Sutherland Springs church shooting hero shares story, talks about recent mass shootings

On Nov. 5, 2017, it took Stephen Willeford only moments to realize there were gunshots coming from the nearby First Baptist Church of Sutherland Springs. He quickly loaded his gun.

"Our guns aren't their enemy, by any means. If I can stop something I will and whenever a police officer comes, I'm totally compliant," he said, in reference to when police respond to shootings.

Willeford confronted shooter Devin Kelley, after authorities say Kelley opened fire inside First Baptist Church killing 26, and injuring several other people.

He and another citizen chased Kelley in their car, before police arrived to find Kelley dead in his car. "I always taught classes and said if it ever happens, be ready to respond, and pray it never happens," said Willeford.

It did happen, randomly...and that's one of the messages he shared at the Texas Citizen Police Academy Alumni Association Convention in San Marcos Tuesday. "You can't stop evil from happening. Evil is going to happen in this world. You can minimize the effect of it," said Willeford.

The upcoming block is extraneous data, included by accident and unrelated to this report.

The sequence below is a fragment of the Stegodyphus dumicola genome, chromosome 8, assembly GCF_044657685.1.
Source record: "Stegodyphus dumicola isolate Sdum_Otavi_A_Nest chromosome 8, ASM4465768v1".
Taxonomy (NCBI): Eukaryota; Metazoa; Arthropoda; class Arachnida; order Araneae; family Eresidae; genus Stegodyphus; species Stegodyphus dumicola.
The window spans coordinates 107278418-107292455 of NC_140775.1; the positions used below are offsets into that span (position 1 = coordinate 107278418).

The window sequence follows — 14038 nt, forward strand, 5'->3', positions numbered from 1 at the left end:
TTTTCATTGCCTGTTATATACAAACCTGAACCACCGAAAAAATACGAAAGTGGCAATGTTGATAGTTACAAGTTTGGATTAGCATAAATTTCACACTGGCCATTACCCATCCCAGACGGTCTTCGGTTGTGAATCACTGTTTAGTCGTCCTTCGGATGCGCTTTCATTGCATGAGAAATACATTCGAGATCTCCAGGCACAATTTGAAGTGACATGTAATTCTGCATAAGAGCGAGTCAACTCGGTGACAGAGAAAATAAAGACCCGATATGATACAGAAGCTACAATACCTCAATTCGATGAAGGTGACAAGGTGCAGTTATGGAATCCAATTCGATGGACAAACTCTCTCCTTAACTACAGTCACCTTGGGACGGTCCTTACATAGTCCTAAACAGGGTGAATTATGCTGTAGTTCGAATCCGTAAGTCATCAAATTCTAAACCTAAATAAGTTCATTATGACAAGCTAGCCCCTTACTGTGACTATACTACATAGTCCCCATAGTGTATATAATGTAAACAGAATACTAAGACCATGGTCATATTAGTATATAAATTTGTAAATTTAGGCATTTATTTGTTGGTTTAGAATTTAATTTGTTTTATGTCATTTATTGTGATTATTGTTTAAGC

In the wake of two more massacres in Dayton and El Paso, Willeford says what the nation needs is unity. "This country needs to come together and I think the presidential candidates' rhetoric is just as divisive. Both sides of the aisle need to understand and need to pray about it

Organizer Carla Sisk says what happened in Dayton and El Paso is a reminder of how far the country has to go, and to not bicker and for now, not to dwell on politics. "We send our love and our prayers. It's not a time to be political. It's a time to come together and mourn, to grieve, to bury the dead, to honor them," said Sisk.

When it comes to how he reacted that day, Willeford credits his faith in God, and he says he wishes he could have gotten to the church sooner.